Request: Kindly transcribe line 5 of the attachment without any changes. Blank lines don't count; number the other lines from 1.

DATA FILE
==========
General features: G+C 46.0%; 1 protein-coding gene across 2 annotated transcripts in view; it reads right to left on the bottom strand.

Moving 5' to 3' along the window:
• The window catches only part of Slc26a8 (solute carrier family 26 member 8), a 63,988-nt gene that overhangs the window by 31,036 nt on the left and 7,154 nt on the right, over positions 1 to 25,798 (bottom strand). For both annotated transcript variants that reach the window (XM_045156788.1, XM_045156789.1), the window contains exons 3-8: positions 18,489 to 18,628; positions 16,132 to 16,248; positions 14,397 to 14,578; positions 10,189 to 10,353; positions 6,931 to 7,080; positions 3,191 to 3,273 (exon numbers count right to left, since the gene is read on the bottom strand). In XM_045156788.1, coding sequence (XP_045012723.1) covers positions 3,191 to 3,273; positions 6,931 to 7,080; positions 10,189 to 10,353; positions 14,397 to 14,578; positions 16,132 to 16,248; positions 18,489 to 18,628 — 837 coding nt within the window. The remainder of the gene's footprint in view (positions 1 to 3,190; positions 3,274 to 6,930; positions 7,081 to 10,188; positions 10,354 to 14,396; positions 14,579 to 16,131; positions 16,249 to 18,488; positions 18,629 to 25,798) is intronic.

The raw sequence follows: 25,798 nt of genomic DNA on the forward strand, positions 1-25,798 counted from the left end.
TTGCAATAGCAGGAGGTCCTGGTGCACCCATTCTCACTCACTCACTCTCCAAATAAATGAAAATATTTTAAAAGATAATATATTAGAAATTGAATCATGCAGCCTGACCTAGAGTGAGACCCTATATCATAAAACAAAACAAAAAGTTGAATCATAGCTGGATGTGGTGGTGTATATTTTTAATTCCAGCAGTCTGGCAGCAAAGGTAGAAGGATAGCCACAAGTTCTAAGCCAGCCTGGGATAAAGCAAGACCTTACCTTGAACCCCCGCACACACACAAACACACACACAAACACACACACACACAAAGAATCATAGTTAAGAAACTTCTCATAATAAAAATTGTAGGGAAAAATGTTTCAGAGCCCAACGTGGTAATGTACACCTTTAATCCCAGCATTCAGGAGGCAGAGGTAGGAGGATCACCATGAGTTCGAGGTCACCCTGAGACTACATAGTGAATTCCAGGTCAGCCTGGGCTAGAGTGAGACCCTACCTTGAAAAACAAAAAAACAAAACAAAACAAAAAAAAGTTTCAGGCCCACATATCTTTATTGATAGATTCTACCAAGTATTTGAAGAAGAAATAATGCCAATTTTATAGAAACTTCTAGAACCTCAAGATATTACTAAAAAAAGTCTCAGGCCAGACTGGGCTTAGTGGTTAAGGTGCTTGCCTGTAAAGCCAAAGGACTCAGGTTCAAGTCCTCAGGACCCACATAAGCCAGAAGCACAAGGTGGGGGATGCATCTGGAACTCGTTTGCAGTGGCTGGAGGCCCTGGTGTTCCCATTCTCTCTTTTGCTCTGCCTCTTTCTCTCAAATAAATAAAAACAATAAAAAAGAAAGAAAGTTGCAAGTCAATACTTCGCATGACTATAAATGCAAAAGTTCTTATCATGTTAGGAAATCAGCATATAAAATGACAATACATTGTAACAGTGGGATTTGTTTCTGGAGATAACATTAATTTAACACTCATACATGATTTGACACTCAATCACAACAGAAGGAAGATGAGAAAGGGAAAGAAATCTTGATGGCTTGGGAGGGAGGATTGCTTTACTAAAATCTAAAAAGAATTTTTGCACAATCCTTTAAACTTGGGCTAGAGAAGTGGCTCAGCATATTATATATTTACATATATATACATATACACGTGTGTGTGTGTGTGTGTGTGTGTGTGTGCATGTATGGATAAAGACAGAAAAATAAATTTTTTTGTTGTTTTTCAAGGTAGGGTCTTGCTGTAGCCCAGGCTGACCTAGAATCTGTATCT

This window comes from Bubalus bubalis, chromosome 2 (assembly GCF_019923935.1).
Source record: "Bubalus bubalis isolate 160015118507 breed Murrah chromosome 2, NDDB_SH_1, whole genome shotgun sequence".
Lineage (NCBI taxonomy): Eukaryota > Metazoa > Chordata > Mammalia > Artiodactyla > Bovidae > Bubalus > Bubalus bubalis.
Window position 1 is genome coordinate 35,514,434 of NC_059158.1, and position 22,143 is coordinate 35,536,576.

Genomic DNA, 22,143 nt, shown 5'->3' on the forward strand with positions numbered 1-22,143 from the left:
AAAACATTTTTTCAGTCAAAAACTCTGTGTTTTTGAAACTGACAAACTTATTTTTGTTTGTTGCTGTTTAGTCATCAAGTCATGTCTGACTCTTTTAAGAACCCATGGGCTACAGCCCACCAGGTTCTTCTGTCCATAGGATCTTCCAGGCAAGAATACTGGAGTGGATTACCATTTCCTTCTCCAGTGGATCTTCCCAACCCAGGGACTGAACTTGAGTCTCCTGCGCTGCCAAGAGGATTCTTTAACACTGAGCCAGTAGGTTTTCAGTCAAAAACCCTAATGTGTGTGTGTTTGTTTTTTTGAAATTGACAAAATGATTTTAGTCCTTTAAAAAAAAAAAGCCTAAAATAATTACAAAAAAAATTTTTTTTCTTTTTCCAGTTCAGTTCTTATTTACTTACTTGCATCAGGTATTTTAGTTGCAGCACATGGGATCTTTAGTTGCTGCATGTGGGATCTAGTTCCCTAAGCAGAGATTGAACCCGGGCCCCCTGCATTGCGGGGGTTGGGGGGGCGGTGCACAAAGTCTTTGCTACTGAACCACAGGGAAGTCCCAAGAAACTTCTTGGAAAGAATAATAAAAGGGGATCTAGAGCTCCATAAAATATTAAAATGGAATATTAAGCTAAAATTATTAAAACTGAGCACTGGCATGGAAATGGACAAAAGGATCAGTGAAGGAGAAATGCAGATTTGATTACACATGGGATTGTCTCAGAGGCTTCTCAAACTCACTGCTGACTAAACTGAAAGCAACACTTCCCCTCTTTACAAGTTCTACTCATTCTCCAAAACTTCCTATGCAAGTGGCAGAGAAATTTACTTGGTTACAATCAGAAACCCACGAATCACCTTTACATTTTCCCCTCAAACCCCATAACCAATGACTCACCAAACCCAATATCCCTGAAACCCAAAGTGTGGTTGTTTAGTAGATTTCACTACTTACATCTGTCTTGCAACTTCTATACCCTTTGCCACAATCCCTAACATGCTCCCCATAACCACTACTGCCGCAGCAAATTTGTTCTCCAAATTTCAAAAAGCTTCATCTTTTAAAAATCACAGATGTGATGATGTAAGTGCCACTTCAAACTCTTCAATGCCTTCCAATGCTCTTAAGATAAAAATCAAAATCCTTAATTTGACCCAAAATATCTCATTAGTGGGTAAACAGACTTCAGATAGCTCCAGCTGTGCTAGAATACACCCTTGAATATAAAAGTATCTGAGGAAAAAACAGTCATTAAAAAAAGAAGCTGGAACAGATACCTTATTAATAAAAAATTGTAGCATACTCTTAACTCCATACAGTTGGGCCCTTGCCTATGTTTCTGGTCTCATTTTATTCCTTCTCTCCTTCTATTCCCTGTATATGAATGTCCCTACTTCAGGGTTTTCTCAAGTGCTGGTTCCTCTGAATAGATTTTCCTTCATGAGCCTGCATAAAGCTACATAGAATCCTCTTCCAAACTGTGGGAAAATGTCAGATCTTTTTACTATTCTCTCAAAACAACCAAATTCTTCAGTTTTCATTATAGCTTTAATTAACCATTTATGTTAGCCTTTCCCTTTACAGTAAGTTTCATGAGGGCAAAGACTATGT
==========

TTGCAATAGCAGGAGGTCCTGGTGCACCCATTCTCACTCACTCACTCTCCAAATAAATGAAAATATTTTAAAAGATAATATATTAGAAATTGAATCATGCAGCCTGACCTAGAGTGAGACCCTATATCATAAAACAAAACAAAAAGTTGAATCATAGCTGGATGTGGTGGTGTATATTTTTAATTCCAGCAGTCTGGCAGCAAAGGTAGAAGGATAGCCACAAGTTCTAAGCCAGCCTGGGATAAAGCAAGACCTTACCTTGAACCCCCGCACACACACAAACACACACACAAACACACACACACACAAAGAATCATAGTTAAGAAACTTCTCATAATAAAAATTGTAGGGAAAAATGTTTCAGAGCCCAACGTGGTAATGTACACCTTTAATCCCAGCATTCAGGAGGCAGAGGTAGGAGGATCACCATGAGTTCGAGGTCACCCTGAGACTACATAGTGAATTCCAGGTCAGCCTGGGCTAGAGTGAGACCCTACCTTGAAAAACAAAAAAACAAAACAAAACAAAAAAAAGTTTCAGGCCCACATATCTTTATTGATAGATTCTACCAAGTATTTGAAGAAGAAATAATGCCAATTTTATAGAAACTTCTAGAACCTCAAGATATTACTAAAAAAAGTCTCAGGCCAGACTGGGCTTAGTGGTTAAGGTGCTTGCCTGTAAAGCCAAAGGACTCAGGTTCAAGTCCTCAGGACCCACATAAGCCAGAAGCACAAGGTGGGGGATGCATCTGGAACTCGTTTGCAGTGGCTGGAGGCCCTGGTGTTCCCATTCTCTCTTTTGCTCTGCCTCTTTCTCTCAAATAAATAAAAACAATAAAAAAGAAAGAAAGTTGCAAGTCAATACTTCGCATGACTATAAATGCAAAAGTTCTTATCATGTTAGGAAATCAGCATATAAAATGACAATACATTGTAACAGTGGGATTTGTTTCTGGAGATAACATTAATTTAACACTCATACATGATTTGACACTCAATCACAACAGAAGGAAGATGAGAAAGGGAAAGAAATCTTGATGGCTTGGGAGGGAGGATTGCTTTACTAAAATCTAAAAAGAATTTTTGCACAATCCTTTAAACTTGGGCTAGAGAAGTGGCTCAGCATATTATATATTTACATATATATACATATACACGTGTGTGTGTGTGTGTGTGTGTGTGTGTGCATGTATGGATAAAGACAGAAAAATAAATTTTTTTGTTGTTTTTCAAGGTAGGGTCTTGCTGTAGCCCAGGCTGACCTAGAATCTGTATCT